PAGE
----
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What EMC Looks For When It's Hiring 223

Yvonne Lee, Community Manager at, writes "Because EMC has expanded through more than 70 acquisitions in eight years — it was hiring even during the recession — and because many of the acquired companies were startups, it is trying to leverage the more dynamic cultures it's inherited and make itself more nimble and innovative. People it hired 'need to be able to move fast and run,' Thus, a key to getting the company's attention is to prove you can do what you say you can. In other words, when Murray asks if you can work fast, you can't just say yes. You'll have to use your previous achievements to prove that you can."

Comment Re:"we have guns" . . . (Score 5, Informative) 468

I think short term rewards help more than long term.

For my team when you're above your execution rate for a week you are eligible to work from home one day the next week. In general, no one does anything when they work from home but to be eligible, they have to get their work done in the office. It's effectively getting people to work harder 4 days a week for an extra day off.

Obviously, this may or may not work with your environment.

Comment Re:Short answer (Score 1) 630

1. Send out resumes.
2. Start taking 8-10 minute breaks every couple hours. Force the issue. Let them call you out on having irritable bowels. Sometimes it's good to make everyone uncomfortable.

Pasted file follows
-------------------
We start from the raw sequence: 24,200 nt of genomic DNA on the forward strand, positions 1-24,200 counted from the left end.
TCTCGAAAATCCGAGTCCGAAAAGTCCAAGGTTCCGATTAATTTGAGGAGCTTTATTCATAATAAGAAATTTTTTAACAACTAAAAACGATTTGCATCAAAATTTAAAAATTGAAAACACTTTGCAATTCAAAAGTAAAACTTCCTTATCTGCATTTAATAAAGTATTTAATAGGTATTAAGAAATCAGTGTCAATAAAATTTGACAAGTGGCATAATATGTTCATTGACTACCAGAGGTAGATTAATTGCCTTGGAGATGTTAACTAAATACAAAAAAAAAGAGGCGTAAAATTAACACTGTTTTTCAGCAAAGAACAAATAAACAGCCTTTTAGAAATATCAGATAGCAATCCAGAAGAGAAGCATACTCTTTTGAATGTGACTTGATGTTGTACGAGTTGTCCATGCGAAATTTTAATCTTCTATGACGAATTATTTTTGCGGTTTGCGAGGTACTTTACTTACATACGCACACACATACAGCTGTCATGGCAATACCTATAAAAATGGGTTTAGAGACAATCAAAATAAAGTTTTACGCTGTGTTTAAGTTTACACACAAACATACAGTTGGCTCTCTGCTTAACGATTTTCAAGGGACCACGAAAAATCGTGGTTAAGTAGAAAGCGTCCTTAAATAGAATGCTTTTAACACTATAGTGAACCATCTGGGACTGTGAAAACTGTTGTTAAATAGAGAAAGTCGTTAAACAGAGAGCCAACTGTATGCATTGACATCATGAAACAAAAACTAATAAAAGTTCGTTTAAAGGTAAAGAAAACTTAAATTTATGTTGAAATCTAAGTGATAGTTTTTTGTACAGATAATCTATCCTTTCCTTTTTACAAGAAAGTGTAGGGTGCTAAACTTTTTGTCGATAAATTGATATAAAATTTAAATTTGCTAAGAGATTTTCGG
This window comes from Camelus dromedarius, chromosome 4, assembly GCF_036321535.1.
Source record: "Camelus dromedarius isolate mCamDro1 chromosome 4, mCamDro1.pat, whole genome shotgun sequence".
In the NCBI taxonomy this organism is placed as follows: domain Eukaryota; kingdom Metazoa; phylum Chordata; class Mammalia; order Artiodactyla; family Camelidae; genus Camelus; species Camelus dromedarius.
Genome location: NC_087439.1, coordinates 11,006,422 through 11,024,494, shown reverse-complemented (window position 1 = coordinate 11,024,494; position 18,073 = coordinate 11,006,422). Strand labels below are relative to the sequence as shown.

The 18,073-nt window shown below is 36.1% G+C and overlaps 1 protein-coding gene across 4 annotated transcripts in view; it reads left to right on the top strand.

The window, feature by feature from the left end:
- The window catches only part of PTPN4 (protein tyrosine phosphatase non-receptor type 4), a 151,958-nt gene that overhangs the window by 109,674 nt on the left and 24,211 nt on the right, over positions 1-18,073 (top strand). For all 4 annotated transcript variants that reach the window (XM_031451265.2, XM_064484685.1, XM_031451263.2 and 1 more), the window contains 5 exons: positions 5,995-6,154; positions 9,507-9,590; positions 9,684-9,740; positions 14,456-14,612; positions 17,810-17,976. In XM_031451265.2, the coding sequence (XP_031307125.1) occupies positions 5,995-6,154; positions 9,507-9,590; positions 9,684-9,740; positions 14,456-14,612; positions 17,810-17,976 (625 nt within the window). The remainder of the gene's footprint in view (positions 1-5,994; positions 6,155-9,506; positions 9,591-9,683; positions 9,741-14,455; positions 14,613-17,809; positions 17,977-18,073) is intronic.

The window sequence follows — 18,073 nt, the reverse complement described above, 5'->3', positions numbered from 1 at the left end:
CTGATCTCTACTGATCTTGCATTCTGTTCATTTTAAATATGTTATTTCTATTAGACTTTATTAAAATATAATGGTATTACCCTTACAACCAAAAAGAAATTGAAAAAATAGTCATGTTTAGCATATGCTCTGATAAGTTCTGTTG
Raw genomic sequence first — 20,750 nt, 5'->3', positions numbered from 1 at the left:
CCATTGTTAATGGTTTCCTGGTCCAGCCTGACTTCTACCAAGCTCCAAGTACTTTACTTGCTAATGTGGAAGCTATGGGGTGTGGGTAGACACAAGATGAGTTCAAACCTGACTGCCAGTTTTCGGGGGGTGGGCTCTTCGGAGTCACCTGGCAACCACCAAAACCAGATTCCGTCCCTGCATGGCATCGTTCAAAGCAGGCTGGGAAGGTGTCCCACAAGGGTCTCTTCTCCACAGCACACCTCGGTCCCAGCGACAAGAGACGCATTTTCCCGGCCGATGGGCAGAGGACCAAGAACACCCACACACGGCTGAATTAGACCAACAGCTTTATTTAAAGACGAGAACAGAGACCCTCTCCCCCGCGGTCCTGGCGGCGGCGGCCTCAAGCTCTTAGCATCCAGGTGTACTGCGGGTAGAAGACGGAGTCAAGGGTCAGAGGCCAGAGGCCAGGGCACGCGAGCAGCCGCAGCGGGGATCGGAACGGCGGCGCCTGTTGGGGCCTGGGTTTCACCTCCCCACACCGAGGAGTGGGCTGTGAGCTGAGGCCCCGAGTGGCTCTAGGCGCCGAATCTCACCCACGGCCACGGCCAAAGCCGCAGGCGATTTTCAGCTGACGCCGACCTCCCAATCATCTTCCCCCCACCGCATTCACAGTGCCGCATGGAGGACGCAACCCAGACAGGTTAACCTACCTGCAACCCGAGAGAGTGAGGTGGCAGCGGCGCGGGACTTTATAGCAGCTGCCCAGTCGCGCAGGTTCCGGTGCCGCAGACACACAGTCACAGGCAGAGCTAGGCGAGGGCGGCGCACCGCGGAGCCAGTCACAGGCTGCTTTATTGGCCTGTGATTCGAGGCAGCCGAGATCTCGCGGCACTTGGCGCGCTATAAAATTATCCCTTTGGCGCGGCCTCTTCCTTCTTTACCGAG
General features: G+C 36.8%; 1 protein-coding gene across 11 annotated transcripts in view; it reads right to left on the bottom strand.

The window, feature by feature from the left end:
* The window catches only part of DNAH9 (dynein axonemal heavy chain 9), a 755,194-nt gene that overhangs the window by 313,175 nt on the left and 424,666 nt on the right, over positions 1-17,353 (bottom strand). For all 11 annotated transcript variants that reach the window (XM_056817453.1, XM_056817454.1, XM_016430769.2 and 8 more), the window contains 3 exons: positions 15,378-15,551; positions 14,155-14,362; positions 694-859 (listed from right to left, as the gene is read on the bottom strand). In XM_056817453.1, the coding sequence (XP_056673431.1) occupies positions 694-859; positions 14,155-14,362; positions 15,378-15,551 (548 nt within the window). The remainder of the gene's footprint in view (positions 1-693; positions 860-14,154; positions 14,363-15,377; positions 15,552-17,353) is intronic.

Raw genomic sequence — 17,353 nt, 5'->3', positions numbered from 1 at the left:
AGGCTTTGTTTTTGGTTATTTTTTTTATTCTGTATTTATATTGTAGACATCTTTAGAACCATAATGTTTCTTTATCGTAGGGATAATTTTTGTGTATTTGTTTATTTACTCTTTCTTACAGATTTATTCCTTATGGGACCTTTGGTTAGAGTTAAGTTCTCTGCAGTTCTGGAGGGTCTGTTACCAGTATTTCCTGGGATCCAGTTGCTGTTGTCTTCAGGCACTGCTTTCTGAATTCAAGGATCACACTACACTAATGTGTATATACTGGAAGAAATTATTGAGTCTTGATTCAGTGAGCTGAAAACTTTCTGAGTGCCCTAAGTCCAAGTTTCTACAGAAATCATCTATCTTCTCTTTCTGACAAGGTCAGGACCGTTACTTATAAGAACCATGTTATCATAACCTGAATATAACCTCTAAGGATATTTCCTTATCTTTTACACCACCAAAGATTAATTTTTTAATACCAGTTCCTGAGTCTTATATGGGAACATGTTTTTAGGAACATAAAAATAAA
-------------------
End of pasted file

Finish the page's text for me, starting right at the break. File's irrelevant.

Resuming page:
Realistically, though: I worked in a call center for a really really big company here in the states and they never tracked bathroom time. I'd say it's borderline illegal because of what you can infer from the data but I don't know that there's legal precedent one way or the other.

If your company is like mine you have an anonymous phone/e-mail line for inappropriate behavior or concerns. I'd leave a message that the new policies make you feel uncomfortable because you need to use the facilities fairly frequently due to a medical condition. (doesn't matter if it's true).

Comment Re:If my work inbox is any indication... (Score 2) 314

That's not an e-mail problem, that's a communication problem. I get spam snail-mail that pretends to be important and from my insurance company. I get voicemails that start with, "This is an important message for ..."

The problems with e-mail are the same problems we have with phones, texts, snail-mail and any other type of communication (photo-bombing, anyone?). Part of the population will always try to take advantage of the rest of the population. Ignore that then look at the rest.

E-mail is a good form of communication because it lets you communicate non-immediatly. Some users may expect immediate responses but that's a user issue--not an e-mail issue.

Why do these stories continue to come up? How about this one, "Moore's law will stop this year!". Yeah, never heard that one before...

Comment IOMeter (Score 1) 297

To answer the actual question: IOMeter. It's a load generator / benchmark. You can generate loads to test a storage device for your specific requirements and see if performance is up to snuff. You can also generate loads to stress a device until you halt it.

As someone else mentioned, throw bunches of read/writes at a drive for a couple days then put it into production with a reliable system to gracefully handle failure. You want to find drives that would fail in the first couple weeks and keep them from hitting your production environment.